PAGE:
He watches college basketball and likes both of the big men seen as the best of the bunch, Kentucky’s DeMarcus Cousins and Georgia Tech’s Derrick Favors, though the Pistons almost certainly would need to win a top-three pick in the May 18 lottery to have a shot at either.

But Stuckey looks at the current roster, combined with a well-managed cap structure and the asset of a lottery choice and sees a turnaround within comfortable reach.

“A lot of it is doable,” he said. “We’ll just see what happens during the off-season. Joe is up there trying to work his magic to get something done, so we’ll see what happens.”

Stuckey is a big fan of the three Pistons rookies and plans to travel from Seattle to Las Vegas to work out with them while they’re in town for the NBA Summer League schedule July 9-18.

It remains to be seen if all three Pistons rookies attend Summer League – if they draft one or even two big men, having Jonas Jerebko there as well as DaJuan Summers and Austin Daye might be counterproductive to the goal of giving the draftees playing time – but Jerebko said on Monday night that he still anticipates attending.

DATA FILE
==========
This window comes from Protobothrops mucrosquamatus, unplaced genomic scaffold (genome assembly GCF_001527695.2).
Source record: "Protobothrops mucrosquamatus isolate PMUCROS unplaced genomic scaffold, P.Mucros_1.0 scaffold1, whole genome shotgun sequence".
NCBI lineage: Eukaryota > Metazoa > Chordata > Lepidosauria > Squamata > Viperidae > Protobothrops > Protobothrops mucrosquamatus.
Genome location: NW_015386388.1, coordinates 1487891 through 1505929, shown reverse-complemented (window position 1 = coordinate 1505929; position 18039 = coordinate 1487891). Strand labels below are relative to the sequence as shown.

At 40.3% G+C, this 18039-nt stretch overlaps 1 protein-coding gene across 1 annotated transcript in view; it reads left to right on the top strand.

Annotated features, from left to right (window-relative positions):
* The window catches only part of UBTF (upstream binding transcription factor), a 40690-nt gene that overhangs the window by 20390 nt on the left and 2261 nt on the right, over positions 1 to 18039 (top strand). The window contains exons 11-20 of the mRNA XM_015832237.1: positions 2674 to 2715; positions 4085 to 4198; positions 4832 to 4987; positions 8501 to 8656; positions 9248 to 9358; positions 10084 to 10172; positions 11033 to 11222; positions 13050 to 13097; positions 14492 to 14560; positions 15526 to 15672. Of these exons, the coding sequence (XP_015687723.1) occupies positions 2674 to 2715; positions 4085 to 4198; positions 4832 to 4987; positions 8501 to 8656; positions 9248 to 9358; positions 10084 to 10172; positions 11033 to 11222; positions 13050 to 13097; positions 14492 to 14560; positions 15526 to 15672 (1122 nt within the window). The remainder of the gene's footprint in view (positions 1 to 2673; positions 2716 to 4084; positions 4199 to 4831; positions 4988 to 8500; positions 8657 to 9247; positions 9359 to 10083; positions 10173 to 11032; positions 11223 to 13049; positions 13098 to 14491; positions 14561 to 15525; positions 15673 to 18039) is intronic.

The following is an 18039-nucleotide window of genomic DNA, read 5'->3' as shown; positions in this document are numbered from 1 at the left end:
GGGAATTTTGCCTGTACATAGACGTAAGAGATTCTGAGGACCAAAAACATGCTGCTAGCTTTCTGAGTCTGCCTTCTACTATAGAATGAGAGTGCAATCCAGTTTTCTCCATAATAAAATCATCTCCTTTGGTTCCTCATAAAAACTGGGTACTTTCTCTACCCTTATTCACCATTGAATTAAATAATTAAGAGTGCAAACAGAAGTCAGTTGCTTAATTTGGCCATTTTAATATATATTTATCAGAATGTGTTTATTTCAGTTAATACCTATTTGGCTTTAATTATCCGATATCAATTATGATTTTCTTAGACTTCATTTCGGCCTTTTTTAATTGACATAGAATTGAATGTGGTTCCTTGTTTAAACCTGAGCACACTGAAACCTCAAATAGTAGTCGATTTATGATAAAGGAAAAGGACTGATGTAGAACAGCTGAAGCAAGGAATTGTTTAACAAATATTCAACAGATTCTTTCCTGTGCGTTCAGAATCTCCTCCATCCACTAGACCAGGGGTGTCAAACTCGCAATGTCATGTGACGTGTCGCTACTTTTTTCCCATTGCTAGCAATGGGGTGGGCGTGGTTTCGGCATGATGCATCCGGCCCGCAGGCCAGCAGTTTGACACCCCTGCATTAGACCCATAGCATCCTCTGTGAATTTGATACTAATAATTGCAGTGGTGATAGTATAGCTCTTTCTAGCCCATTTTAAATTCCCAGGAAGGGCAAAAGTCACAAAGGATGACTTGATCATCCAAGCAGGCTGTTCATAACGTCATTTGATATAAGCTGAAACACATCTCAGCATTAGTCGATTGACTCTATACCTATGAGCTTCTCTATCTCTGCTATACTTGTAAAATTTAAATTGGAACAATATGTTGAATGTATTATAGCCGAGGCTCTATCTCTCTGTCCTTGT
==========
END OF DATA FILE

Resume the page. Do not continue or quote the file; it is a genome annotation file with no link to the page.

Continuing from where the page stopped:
“Our rookies are going to help us out,” Stuckey said, at which point Jerebko, hovering near Stuckey’s locker, interjected, “Not rookies any more, though,” to which Stuckey replied, “Yeah – for one more game.

“They just come in and work hard each and every day. I’m always in the gym with them, after every practice, just getting up shots and being around them. Outside of basketball, they’re just a good group of guys, young guys, and that’s what this organization needs.